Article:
The longest pro-IGF-1 isoform is human pro-IGF-1B composed of 147 amino acids as a product of Igf-1 gene splicing pattern exon 1/2-exon 3-exon 4-exon 5 (13). It can be cleaved to mature IGF-I and E-peptide of 70 and 77 amino acids, respectively. It is of note that in case of IGF-1B isoform, the C-terminal extension is even bigger than the mature IGF product. There have been a very limited number of studies concerning human Eb-peptide, which may be due, in part, to the lack of an appropriate and specific antibody. Previous studies used only hybrid proteins and immunodetection of human Eb peptide was based on either anti-GFP or anti-RFP antibodies (13,14), which is a less precise approach as compared to the one specifically targeting an antigen of interest. Afforded detection of endogenous IGF-I is always better than relying on transfection models and overexpression.

The aim of the present study was to analyze human IGF-I isoforms at the protein and transcript level, taking advantage of oligonucleotides specific for each form, as well as newly generated antibodies for the A isoform (15) and B isoform produced specifically for this study. We compared IGF-I levels in 4 cancer cell lines: HepG2, K562, HeLa and U2OS. There are multiple advantages of these cell lines from our study perspective. First, they are all immortalized human cells that can grow and divide indefinitely under optimal culture conditions. Second, they exhibit different levels of IGF-I production. HepG2 and K562 cells are known to have high IGF-1 expression level; the former originated from liver being the main source of IGF-1 in the circulation and the latter have one of the highest levels of total IGF-1 among all cell lines ( (16,17). Both cell lines were expected to show detectable levels of endogenous IGF-1B at the protein level in western blotting experiments. Third, U2OS cells produce low levels of IGF-1 and can be considered as a cell line very poor in IGF-1 (‘IGF negative cell line’), whereas the HeLa line is of considerable interest since it is transformed with human papillomavirus 18 (HPV-18). Fourth, influence of viral oncogenes on splicing patterns and crucial cellular proteins has already been described and we sought to verify if such interference would be possible for IGF-1.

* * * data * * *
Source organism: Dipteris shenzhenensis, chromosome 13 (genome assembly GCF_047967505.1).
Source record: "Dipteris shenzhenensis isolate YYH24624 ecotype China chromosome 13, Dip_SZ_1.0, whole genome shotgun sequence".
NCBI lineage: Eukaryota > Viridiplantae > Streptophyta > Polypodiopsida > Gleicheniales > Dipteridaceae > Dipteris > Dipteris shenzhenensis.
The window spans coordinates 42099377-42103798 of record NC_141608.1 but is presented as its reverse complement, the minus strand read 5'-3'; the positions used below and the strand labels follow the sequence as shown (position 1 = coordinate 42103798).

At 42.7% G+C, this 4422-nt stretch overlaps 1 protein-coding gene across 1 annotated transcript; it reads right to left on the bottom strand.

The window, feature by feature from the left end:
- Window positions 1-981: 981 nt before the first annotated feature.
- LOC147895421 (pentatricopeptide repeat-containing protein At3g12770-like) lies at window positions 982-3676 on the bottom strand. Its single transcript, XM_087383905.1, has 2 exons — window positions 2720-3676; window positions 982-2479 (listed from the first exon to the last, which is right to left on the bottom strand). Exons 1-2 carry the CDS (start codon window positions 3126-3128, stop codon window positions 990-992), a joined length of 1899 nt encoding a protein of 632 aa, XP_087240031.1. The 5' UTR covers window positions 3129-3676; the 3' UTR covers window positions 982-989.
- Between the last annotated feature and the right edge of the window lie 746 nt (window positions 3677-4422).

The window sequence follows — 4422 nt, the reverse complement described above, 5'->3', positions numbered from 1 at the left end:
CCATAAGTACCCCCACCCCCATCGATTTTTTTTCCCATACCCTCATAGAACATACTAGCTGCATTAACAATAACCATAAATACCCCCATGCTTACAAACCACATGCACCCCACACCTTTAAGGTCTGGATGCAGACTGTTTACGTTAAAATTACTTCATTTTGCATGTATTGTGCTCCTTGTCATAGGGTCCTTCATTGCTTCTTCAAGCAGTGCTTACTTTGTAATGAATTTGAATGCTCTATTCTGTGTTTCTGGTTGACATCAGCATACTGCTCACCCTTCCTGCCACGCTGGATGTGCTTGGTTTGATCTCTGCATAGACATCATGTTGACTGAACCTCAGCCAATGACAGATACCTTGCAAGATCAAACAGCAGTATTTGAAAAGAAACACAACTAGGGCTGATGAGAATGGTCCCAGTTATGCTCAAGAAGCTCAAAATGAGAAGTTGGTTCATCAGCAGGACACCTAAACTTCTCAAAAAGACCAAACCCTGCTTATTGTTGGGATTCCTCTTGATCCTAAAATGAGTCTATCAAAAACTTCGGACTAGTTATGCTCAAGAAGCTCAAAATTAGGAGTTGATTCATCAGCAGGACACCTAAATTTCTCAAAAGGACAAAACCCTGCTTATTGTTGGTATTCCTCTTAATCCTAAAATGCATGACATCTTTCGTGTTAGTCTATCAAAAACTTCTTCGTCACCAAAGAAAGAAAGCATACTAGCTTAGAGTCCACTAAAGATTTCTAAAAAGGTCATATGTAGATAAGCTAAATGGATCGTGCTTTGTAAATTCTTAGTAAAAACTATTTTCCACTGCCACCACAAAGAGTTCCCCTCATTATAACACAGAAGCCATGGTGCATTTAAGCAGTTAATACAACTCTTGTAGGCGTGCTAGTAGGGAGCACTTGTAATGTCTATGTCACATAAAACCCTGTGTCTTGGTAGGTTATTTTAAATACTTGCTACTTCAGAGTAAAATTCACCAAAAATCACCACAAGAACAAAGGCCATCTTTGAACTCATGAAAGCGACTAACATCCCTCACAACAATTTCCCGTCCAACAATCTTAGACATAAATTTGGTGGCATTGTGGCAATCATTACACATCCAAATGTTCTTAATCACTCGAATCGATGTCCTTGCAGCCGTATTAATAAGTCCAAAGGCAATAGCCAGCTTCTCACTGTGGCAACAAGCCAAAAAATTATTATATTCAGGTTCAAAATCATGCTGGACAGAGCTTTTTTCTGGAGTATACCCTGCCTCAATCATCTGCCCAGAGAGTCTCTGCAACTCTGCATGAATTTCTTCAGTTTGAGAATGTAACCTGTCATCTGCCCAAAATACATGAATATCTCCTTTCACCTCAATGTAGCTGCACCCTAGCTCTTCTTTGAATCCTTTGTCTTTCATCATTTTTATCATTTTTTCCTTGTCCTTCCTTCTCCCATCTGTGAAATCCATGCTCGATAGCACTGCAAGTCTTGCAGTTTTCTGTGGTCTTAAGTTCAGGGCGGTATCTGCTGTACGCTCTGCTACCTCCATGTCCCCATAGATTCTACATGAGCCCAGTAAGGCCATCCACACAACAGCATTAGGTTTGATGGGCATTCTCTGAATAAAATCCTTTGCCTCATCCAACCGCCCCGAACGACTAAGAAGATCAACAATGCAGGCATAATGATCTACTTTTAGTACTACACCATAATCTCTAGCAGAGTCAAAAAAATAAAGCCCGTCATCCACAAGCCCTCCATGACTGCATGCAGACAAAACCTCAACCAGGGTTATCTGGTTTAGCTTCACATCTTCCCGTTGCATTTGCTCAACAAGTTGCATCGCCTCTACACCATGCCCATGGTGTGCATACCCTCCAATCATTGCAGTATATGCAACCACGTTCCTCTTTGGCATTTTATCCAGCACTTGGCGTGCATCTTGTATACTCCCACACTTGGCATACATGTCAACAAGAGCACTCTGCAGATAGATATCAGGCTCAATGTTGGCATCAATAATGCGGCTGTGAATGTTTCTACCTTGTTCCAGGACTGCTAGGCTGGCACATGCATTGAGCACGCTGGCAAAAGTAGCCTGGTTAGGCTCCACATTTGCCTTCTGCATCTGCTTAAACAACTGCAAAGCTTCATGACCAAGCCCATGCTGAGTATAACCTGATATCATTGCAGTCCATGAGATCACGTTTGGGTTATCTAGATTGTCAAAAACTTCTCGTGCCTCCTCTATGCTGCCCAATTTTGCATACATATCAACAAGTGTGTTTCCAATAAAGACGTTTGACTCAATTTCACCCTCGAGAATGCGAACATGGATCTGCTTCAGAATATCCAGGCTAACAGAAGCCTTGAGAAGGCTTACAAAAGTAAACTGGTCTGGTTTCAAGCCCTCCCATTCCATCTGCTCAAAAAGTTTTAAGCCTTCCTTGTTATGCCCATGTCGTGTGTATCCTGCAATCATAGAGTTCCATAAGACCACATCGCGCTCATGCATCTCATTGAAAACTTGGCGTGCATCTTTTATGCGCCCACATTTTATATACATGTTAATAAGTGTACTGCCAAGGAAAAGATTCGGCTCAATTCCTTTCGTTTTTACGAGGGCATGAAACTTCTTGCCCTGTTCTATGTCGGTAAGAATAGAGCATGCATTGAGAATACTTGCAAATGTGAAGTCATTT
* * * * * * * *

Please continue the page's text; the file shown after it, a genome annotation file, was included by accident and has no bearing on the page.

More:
Materials and methods

Cell culture, cell lines and cell fractionation

The following cell lines were used: homo sapiens cervix adenocarcinoma transformed with human papillomavirus HPV18 (HeLa), homo sapiens osteosarcoma (U2OS), hepatocellular carcinoma (HepG2) and human immortalized myelogenous leukemia (K562). In addition, U2OS stable monoclonal cell lines were used expressing RFP-hEb fusion protein as previously described (14). All cell lines with the exception of K562 were cultured in DMEM containing 10% fetal bovine serum (FBS) supplemented with 100 U/ml ampicillin and 100 U/ml streptomycin. Stable cell lines were supplemented with G-418 at 200 μg/ml instead of ampicillin/streptomycin, whereas K562 cells, known to produce high level of overall IGF-1 ( (16,17), were cultured in a special medium (RPMI, 10% FBS, penicillin and streptomycin at 100 U/ml, non-essential amino acid, 200 mM L-glutamine, 10 mM HEPES and 1 mM sodium puryvate). Before harvesting, cells were washed with PBS and trypsinized using standard procedures (K562 cells do not require trypsinization). All culture reagents were purchased from Life Technologies (Grand Island, NY, USA).